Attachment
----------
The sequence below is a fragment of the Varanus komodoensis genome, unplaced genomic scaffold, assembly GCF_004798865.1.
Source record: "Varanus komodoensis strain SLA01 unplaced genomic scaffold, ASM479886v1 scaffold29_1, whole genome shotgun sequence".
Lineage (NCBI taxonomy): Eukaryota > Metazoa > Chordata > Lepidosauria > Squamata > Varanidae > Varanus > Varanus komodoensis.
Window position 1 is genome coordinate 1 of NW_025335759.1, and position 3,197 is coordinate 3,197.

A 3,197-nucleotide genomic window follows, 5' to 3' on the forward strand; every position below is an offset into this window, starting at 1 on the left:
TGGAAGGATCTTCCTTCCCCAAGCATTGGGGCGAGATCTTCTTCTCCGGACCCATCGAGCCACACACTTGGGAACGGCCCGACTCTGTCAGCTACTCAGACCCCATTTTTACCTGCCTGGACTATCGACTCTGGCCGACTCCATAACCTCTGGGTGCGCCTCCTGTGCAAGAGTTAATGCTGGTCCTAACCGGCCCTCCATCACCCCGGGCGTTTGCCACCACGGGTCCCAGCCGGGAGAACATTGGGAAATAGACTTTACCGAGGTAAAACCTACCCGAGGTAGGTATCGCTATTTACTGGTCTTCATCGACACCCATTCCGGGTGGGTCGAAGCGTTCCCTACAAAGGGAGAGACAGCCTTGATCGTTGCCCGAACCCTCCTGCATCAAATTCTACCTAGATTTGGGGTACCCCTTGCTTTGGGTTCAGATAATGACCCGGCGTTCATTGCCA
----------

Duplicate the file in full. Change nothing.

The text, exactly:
The sequence below is a fragment of the Varanus komodoensis genome, unplaced genomic scaffold, assembly GCF_004798865.1.
Source record: "Varanus komodoensis strain SLA01 unplaced genomic scaffold, ASM479886v1 scaffold29_1, whole genome shotgun sequence".
Lineage (NCBI taxonomy): Eukaryota > Metazoa > Chordata > Lepidosauria > Squamata > Varanidae > Varanus > Varanus komodoensis.
Window position 1 is genome coordinate 1 of NW_025335759.1, and position 3,197 is coordinate 3,197.

A 3,197-nucleotide genomic window follows, 5' to 3' on the forward strand; every position below is an offset into this window, starting at 1 on the left:
TGGAAGGATCTTCCTTCCCCAAGCATTGGGGCGAGATCTTCTTCTCCGGACCCATCGAGCCACACACTTGGGAACGGCCCGACTCTGTCAGCTACTCAGACCCCATTTTTACCTGCCTGGACTATCGACTCTGGCCGACTCCATAACCTCTGGGTGCGCCTCCTGTGCAAGAGTTAATGCTGGTCCTAACCGGCCCTCCATCACCCCGGGCGTTTGCCACCACGGGTCCCAGCCGGGAGAACATTGGGAAATAGACTTTACCGAGGTAAAACCTACCCGAGGTAGGTATCGCTATTTACTGGTCTTCATCGACACCCATTCCGGGTGGGTCGAAGCGTTCCCTACAAAGGGAGAGACAGCCTTGATCGTTGCCCGAACCCTCCTGCATCAAATTCTACCTAGATTTGGGGTACCCCTTGCTTTGGGTTCAGATAATGACCCGGCGTTCATTGCCA